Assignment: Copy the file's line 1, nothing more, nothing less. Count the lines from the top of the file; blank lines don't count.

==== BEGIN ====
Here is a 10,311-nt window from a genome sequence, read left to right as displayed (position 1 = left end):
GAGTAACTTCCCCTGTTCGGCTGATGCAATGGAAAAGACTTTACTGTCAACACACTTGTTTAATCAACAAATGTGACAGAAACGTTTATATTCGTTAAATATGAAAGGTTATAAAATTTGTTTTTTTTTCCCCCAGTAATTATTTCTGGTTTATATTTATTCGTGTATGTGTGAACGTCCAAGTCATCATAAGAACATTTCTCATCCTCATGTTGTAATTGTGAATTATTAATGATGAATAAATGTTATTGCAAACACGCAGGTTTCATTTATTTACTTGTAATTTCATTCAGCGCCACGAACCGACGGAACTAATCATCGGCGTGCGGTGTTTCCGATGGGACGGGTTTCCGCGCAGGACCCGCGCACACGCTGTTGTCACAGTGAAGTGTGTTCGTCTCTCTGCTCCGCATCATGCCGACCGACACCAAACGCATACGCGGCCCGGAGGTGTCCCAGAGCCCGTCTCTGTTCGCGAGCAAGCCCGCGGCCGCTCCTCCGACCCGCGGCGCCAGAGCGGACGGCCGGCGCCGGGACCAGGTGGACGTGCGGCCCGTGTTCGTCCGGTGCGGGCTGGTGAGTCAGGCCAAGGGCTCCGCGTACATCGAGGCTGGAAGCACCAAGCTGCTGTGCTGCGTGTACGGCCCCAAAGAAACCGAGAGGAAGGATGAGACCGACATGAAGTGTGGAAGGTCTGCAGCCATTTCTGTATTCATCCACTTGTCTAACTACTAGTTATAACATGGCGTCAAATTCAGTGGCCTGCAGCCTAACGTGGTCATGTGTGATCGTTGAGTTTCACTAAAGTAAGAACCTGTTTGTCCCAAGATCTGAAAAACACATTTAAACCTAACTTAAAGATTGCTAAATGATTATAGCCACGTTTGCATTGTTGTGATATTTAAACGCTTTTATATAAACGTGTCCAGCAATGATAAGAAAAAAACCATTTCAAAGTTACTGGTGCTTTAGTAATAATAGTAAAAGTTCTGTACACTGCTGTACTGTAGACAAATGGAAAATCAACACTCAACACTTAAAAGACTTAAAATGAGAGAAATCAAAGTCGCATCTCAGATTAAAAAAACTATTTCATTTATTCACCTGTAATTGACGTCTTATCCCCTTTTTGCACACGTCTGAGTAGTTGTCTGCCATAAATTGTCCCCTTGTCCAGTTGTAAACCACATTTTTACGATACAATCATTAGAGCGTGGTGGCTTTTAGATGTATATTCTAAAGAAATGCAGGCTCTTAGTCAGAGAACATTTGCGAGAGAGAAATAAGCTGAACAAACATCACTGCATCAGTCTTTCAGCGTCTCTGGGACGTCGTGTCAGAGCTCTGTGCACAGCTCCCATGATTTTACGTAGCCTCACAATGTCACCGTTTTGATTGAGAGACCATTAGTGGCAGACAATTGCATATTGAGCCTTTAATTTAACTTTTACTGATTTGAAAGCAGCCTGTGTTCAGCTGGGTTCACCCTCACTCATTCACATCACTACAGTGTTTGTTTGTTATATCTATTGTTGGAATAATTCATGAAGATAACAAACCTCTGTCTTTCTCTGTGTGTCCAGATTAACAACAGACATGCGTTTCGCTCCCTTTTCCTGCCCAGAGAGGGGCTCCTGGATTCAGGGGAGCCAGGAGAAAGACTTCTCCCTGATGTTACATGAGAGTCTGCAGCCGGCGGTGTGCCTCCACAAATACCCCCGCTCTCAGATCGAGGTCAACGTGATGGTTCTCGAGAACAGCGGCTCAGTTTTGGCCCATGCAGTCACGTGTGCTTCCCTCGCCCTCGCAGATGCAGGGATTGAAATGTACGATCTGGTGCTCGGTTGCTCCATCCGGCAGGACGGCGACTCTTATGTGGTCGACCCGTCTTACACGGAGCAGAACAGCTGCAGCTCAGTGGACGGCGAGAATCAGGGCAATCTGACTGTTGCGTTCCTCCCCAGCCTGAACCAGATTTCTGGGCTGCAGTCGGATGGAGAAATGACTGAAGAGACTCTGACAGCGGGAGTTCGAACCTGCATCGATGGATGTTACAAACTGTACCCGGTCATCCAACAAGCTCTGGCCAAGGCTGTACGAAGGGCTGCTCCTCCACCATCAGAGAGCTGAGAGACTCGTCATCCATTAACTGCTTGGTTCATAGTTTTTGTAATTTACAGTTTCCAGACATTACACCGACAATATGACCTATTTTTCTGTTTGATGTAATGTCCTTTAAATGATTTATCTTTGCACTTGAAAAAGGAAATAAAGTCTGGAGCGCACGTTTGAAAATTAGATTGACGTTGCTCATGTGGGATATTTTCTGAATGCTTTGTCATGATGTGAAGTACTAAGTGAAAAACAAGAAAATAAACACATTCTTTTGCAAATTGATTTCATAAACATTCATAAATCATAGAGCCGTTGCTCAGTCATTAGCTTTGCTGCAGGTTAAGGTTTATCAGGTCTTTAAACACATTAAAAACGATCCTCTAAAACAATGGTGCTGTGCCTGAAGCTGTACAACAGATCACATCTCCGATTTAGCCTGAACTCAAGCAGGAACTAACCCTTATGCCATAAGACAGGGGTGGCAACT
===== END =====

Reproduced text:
Here is a 10,311-nt window from a genome sequence, read left to right as displayed (position 1 = left end):